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Reconnecting with nature on the North Shore
When Robert Bateman was a child, every Sunday morning his family would go to church and every Sunday afternoon they’d go for a hike. Although his parents weren’t naturalists, those hikes — and summers at the cottage — made him aware of the natural world around him. And the more aware he became, the more he fell in love with nature.
Six decades later, as one of Canada’s foremost nature artists, he challenges parents to take a hike. Once a week, he wants them to take turns taking their kids, and their kids’ friends and their kids’ friends’ parents for a walk in Stanley Park, or along a North Shore mountain, or any park where there’s greenery and wildlife. And when they’re on the hike, he wants everyone to turn off their smartphones and iPods.
“There’s an alarming mass of young people who don’t go outside at all to play,” he says during a telephone interview from his home in Victoria.
Young people’s addiction to computer games and television is reinforced by a generation of parents whose fear the outdoors because of the imagined dangers that lurk there. “Most bad guys who hurt children are already known by the child. There are hardly any dangers outside the home but lots of dangers inside the home.”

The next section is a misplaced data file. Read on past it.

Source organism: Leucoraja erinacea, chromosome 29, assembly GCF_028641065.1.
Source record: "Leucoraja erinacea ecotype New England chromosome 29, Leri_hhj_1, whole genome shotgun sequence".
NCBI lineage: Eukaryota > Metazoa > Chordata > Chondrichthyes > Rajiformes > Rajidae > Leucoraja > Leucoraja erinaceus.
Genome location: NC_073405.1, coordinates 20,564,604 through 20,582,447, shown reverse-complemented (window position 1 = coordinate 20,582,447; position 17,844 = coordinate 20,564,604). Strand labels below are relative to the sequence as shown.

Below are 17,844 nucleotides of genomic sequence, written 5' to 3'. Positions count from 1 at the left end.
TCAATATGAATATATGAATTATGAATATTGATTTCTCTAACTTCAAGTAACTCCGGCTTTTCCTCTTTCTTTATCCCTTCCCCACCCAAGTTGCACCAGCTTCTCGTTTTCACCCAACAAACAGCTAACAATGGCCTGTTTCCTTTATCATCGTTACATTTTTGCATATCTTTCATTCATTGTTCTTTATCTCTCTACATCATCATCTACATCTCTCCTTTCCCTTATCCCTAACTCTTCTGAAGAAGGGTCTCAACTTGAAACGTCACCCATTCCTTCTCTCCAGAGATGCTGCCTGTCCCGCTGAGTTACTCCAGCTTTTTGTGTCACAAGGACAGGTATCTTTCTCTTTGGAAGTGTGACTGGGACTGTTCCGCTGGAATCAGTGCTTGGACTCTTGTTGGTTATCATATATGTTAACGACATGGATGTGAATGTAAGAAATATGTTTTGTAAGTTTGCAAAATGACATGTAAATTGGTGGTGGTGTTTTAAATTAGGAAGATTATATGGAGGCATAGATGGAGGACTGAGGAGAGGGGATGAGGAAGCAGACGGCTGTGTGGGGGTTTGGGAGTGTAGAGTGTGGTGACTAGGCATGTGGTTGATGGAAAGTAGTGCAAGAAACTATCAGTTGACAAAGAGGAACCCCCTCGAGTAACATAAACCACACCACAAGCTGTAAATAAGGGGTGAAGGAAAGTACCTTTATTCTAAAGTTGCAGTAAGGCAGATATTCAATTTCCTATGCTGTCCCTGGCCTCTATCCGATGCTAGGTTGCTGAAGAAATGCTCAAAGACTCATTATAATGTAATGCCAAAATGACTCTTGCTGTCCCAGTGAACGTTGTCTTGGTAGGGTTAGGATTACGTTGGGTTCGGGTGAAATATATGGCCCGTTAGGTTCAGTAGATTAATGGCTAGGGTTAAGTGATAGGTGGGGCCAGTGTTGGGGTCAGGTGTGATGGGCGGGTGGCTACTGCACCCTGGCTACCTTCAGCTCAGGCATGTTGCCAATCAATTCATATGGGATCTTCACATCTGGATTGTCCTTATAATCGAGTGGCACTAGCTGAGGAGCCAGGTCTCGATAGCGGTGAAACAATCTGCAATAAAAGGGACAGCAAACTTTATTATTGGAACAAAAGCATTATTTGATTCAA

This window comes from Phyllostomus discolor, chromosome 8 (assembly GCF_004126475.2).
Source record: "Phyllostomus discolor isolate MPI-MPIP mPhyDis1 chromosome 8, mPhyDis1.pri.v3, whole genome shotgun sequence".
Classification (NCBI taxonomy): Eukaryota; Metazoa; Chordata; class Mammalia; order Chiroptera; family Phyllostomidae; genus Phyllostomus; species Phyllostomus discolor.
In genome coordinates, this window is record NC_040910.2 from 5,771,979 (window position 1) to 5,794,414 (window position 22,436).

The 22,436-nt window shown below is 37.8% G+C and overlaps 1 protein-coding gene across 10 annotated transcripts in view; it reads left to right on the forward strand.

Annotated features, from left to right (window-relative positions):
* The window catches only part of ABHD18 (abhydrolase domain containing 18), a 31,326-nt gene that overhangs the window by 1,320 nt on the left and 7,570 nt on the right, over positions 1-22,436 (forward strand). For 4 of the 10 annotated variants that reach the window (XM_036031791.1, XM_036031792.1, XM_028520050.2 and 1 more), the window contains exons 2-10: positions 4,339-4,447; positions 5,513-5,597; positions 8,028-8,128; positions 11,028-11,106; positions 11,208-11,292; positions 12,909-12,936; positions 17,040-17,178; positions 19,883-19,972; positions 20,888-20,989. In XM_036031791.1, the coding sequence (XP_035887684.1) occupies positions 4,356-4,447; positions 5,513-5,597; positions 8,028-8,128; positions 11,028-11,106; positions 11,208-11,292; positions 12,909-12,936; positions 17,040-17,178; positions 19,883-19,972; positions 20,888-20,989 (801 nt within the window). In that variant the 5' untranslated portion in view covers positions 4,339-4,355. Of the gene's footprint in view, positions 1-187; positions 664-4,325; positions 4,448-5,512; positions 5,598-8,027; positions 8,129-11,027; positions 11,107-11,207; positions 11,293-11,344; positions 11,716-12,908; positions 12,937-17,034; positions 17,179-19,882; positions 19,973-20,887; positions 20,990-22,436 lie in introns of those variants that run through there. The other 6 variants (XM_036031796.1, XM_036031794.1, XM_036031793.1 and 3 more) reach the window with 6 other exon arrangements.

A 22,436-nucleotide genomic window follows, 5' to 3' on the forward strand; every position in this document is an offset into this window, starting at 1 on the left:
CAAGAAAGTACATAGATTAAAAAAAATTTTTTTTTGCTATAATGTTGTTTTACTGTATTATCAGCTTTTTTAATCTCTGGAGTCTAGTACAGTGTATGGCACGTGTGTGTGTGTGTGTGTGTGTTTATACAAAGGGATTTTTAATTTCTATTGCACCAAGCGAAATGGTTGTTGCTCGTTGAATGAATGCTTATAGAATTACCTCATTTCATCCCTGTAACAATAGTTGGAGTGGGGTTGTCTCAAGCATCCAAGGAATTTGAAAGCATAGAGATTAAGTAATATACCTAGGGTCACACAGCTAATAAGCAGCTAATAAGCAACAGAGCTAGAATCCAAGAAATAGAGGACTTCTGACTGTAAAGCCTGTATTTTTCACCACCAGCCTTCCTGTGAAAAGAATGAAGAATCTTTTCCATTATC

From Oct. 13 to 23, Bateman will join 80 artists from around world for the Artists for Conservation Festival. He’s including an oil painting he did of an endangered amur leopard exclusively for the event.
There will also be workshops, guest lectures, live painting demonstrations and the world premiere of a short film about Simon Combes, a wildlife painter who fought to conserve endangered species in Africa. He was killed by a charging Cape buffalo in 2004.
The event is “delightful for artists,” says Bateman. “It’s a gathering of the clans.”
The festival is organized by “environmental impresario” Jeff Whiting, a Vancouver-based artist and entrepreneur. “It’s a rare opportunity for the public to personally meet some of the most inspiring and talented artists from around the world. It’s also an incredible opportunity for art collectors to discover talent and acquire some impressive artwork, while supporting conservation,” Whiting says.
For Bateman, Whiting represents the flip side of a generation cut off from nature. Whiting’s one of the young people who strongly advocates for nature and works hard to protect it.
“At the same time I’m describing kids who are amusing themselves to death. I’ve never known more fantastic kids who are making a difference and helping the world be a better place,” Bateman says.
Ironically, although Bateman encourages young children to be exposed to nature, he thinks schools and parents should be wary of teaching them too much about the threats to our natural world. It’s only adults who, by the people they elect, can do something about threats such as global warning.
“All kids can do is worry,” he says. Instead, let them fall in love with the beauties and mysteries of living things “and all else will follow.”
MARTHA PERKINS/Black Press